DS311: Illustration IV
Illustration IV expands on the skills learned in Illustration I-III while stressing the importance of the professional working process. In Illustration IV, you will refine individual approaches to problem solving and visualization and bridge the gap between student and professional illustration.

Emphasis is put on conceptual and critical approach to the visualization process. A continuous exploration of media and techniques will strengthen and individualize your formal skills.

A continuous goal of this course is to refine your personal sensibilities regarding the field on illustration and determine how these sensibilities can best be applied. The aim is not to acquire standard styles but to find areas of interest and media forms that best complement your idiosyncratic conceptual and formal handwriting.

The course will again integrate image and text within a design context to promote a comprehensive understanding of the role of the illustrator, the art director, and the designer. You are required to think beyond the content and aesthetics of an image and consider the formal and conceptual context of its application.

Projects in class will mimic the diversity of the profession and require you to develop flexibility and sensitivity to the needs of a particular client. Issues of professional practice will be addressed, including portfolio development, markets, contracts, copyright, freelance business practices, self-promotion techniques, production requirements, and ethical guidelines.

Credits: 3.0
Prerequisite(s): DS310


DS410: Professional Practice for Illustrators
Professional Practice for Illustrators is presented to those students exhibiting a solid understanding of technical skills, creative attitude and high motivation. The primary goal of this course is to prepare students to enter the field of illustration by providing them with the tools and information to begin to build a freelance client base.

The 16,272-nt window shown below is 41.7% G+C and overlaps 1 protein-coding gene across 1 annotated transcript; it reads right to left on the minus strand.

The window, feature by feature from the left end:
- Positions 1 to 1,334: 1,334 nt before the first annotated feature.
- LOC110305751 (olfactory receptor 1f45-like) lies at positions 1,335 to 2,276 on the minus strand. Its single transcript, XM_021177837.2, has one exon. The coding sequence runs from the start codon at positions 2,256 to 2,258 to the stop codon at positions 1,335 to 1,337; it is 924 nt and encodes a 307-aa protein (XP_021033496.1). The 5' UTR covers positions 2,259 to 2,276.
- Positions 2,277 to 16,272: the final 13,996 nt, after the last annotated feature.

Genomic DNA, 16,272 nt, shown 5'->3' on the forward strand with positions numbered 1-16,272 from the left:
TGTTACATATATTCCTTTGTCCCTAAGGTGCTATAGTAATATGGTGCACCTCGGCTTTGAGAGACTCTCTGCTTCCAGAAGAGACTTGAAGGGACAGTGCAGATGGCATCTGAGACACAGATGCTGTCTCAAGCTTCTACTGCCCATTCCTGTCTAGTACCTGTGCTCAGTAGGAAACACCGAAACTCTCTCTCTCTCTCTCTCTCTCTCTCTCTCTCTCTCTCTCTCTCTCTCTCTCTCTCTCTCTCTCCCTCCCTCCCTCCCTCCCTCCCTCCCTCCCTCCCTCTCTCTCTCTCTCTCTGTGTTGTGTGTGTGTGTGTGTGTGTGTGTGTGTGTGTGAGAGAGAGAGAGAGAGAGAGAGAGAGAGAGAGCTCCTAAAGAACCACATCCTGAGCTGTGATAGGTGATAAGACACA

Credits: 3.0
Prerequisite(s): DS311


DS411: Illustration Thesis
Illustration Thesis is the final course of study in the Illustration program at MIAD. Each student is required to submit a written proposal and timeline for an Illustration Thesis project reflecting the primary interests and career goals of the illustrator. The thesis proposal will encompass a specific project utilizing the student’s skills and knowledge with the intention of fully exploring the student’s abilities within a specific field of illustration. Course work and assignments will focus on the execution and completion of the thesis project and a portfolio of the student’s illustrations for professional presentation and final review at the Senior Exhibition. Participation in the Senior Exhibition is required.

Coursework will emphasize the student's facility for research, comprehension, understanding, and execution of visual communication between the artist, client, and the prospective audience. Supplementary coursework shall include production of promotional materials with attention to both content and style.
Professionalism is an essential component of the course and students are required to attend and be prepared for all scheduled meetings and critiques. Students are also required to be actively involved in the overall preparation of the general MIAD thesis exhibition, e.g. lighting crew, painting crew, signage, gallery monitoring, etc.
Students are required to submit digital documentation of their thesis project by the end of the semester.

Credits: 3.0
Prerequisite(s): DS410 & DS412


DS412: Illustration Seminar I
This course offers an overview of the illustration field. Each semester consists of a series of seminars presented by practicing professionals representing a cross-section of the field. Specific deadlines, one- on-one interaction and an evaluation of performance by outside professionals prepare the student for entry into the illustration field.

Credits: 3.0
Prerequisite(s): DS311


DS413: Illustration Seminar II
This course offers an overview of the illustration field. Each semester consists of a series of seminars presented by practicing professionals representing a cross-section of the field. Specific deadlines, one- on-one interaction and an evaluation of performance by outside professionals prepare the student for entry into the illustration field.

Credits: 3.0
Prerequisite(s): DS410 & DS412


Download the 2016-17 Program of Study Catalog, with every Major and all course descriptions.

Recent News

Loading...
Loading...